What Is Taylor Swift’s Reputation Anyway?

    Call it what you want

    by · November 14, 2017

    Photo by MERT and MARCUS

    Let’s face it: We don’t know who Taylor Swift is. Forget about the secret listening sessions she throws for her fans or what she writes in her liner notes; neither of those things actually bring us any closer to her world, the one that exists after the fans leave and she logs off the internet. All there is, as Swift writes in her Reputation magazines, is just that: reputation. There’s the illusion of intimacy, yes, but it’s saccharine at its best and quasi-Machiavellian at its worst. Swift has bent this new album cycle on sticking it to the media, but Reputation practically demands media attention. What Asgard is to Hela, the media is to Taylor Swift: the more coverage she receives, the bigger and more powerful her reputation becomes. She knows this. We all know it. Her reputation, the character she’s crafted for the public eye, precedes her.

    Now that Reputation, her sixth studio album, is officially out, the four jumbled pre-release songs make more sense: “Look What You Made Me Do” covers the album’s pointed vengeful attitude; ”... Ready For It” flirts with her storied past relationships; “Gorgeous” sets the tone for her year of magical coupling with Joe Alwyn; “Call It What You Want” is the light at the end of the tunnel where “Look What You Made Me Do” began. Swift’s knack for sticky hooks and #relateable takes on romance are strong on reputation. Turns out, her takes on breakups and revenge (or whatever narratives she wished to be excluded from) translate similarly in song. Throw in a few—okay, many more—references to alcohol, gettin’ it onnnnn, and one swear word (a musical first for her!), and you’ve got the New Taylor Swift, which is just like the old, dead Taylor Swift only with more “rapping,” drinking, and sex. (Did we mention she drinks and has sex? Once more for the ones in the back?)

    Her character was tarnished by a Snapchat video, but one fallen castle does not a ruined empire make. If anything, Kim Kardashian West revealing Swift’s complicity in Kanye West’s song “Famous” did more good for Swift’s reputation than bad. It put the ball in Swift’s court, adding hype and weight to whatever move she was going to make next. She had the media (and her fans, of course) wrapped around her fingers like a snake ring the moment she wiped clean her social media channels and kickstarted the Reputation era off with serpentine imagery.

    And it worked; she’s on her way to breaking records. As of its first weekend, Nielsen Music reports Reputation has sold over 925,000 copies and is on track to break one million before its first week, making it the fastest-selling album of the year. The LP hasn’t even hit streaming services yet. Swift’s reputation, this time as a savvy business person, again, precedes her.

    It’s appropriate, then, that an album dedicated to Swift’s so-called “big reputation” is just as big and expansive. Since 2012, Swift’s dalliances with pop music have only gotten more serious. Who else would she turn to but the master himself, Max Martin, to push her into the pop world? All she had to do was combine her talents with Martin’s and enlist Jack Antonoff’s of-the-moment sound to push her to the top of that world. Together, all three of them make a powerhouse of a team, one whose final products seamlessly blend their respective skill sets into one gargantuan polished package. It’s not 1989, an album that feels like only Taylor Swift could make, but Reputation does well in marrying her attitude with bombast in ways that allow her to wear her grandiloquence rather than that grandiloquence wear her.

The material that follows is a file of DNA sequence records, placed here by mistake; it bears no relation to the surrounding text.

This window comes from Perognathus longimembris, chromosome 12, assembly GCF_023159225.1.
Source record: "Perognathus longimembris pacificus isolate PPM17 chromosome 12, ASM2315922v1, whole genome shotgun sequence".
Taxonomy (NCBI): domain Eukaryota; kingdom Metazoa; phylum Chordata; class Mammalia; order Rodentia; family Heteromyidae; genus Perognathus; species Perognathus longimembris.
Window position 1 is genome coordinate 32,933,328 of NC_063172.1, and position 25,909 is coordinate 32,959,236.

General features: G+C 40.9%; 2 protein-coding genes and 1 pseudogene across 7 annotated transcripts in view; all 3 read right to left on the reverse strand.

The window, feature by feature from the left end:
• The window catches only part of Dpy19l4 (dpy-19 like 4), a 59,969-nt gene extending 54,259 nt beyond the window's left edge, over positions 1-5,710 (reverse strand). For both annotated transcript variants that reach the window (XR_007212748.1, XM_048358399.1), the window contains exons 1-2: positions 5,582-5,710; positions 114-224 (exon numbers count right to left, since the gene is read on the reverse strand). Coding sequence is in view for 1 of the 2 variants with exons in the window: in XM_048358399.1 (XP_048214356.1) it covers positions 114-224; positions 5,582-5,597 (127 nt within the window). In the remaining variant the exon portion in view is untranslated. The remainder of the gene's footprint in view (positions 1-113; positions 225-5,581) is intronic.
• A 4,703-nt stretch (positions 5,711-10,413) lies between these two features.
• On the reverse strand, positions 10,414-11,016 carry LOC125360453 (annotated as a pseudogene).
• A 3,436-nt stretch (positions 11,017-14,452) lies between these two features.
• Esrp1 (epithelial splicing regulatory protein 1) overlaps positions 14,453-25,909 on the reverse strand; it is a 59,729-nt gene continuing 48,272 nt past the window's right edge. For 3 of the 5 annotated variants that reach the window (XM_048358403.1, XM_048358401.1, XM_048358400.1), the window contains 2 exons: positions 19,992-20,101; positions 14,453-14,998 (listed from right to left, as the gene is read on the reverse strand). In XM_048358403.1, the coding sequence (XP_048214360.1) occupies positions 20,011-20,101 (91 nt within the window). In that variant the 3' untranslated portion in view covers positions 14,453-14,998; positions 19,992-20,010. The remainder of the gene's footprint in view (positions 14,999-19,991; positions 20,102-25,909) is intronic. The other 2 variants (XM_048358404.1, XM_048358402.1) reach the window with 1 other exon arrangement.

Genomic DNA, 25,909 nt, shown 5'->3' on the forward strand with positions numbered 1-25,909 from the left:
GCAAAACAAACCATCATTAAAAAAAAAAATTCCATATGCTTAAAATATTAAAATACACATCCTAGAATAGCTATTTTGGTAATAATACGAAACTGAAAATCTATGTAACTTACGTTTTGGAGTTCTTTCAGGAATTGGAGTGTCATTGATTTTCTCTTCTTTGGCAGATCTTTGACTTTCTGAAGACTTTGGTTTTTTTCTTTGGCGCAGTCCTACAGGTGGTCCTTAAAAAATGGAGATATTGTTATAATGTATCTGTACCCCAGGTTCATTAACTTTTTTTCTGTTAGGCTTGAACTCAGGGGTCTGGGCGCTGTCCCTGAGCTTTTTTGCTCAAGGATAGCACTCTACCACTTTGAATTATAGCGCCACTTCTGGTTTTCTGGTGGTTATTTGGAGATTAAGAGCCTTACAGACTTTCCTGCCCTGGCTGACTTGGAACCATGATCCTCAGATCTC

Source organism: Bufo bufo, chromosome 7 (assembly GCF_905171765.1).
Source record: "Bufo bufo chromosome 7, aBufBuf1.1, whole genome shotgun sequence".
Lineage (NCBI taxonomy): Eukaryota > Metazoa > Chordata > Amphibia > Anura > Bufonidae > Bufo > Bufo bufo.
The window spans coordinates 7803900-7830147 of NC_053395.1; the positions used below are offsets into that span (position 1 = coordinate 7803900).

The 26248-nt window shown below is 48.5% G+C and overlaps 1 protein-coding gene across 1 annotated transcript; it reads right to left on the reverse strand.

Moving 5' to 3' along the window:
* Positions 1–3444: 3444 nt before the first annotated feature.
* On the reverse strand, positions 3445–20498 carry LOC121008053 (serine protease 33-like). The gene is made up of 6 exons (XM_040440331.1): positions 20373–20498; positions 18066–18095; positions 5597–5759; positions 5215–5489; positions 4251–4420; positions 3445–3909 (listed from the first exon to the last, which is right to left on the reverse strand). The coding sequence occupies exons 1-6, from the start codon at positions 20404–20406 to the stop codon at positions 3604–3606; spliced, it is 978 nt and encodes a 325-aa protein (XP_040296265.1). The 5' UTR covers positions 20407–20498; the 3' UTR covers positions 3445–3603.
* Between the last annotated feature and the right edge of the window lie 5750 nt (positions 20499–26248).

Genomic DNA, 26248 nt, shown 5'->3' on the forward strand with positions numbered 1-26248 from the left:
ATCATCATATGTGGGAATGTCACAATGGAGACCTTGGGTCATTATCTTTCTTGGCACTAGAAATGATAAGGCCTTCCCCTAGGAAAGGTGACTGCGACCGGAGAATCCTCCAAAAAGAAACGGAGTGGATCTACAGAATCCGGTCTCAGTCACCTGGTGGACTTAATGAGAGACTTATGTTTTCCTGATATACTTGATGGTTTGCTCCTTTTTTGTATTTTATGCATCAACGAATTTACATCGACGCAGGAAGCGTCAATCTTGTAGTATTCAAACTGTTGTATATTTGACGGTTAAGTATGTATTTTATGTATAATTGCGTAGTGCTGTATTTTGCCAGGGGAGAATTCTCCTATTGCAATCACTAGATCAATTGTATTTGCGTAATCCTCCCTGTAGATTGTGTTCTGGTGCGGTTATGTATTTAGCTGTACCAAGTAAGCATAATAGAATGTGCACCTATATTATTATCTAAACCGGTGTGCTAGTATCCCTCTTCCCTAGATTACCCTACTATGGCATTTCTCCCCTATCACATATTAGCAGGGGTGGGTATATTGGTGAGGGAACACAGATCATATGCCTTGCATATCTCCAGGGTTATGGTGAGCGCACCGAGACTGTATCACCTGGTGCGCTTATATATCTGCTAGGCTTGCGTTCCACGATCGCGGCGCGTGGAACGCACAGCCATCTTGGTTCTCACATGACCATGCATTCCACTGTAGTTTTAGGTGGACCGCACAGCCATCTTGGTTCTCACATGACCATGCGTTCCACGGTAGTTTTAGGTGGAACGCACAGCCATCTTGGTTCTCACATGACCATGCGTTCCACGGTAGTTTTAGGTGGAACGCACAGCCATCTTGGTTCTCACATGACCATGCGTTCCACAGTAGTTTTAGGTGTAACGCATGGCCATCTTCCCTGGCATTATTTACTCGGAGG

Reputation is a good pop album. (It may not be a strong Taylor Swift album, though.) It lives up to the hype and certainly represents a new turn for Swift’s carefully constructed character. The nuances of “King Of My Heart” and its successor, “Dancing With Our Hands Tied,” are exemplary. Swift’s off-and-on eschewing of the media has only gotten more people talking about her, the album, and whatever it is her reputation courts. After all is said and critiqued, it’s gone according to plan. That said, the question of where Swift and her reputation go from here stands. She can’t win every time, and, in a way, Reputation isn’t the win in the way that 1989 was. You could argue Reputation is to Swift what Prism is to Katy Perry: a solid follow-up to a career-defining album (Teenage Dream being Perry’s.) It builds off her pop sensibilities, but it doesn’t move the needle. I guess that’s what you get when you’ve already moved the needle so far in the first place. It’s in Swift’s reputation, however, that we’ll be talking about her, her music, and politics—well, maybe not politics—for the foreseeable future. She may say ”[her] name is whatever [we] decide” in “Don’t Blame Me,” but one thing’s for sure: Whatever Taylor Swift’s reputation is, it wouldn’t be as compelling by any other name. Full stop.

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    Last updated: 2017-11-14T14:59:27-05:00
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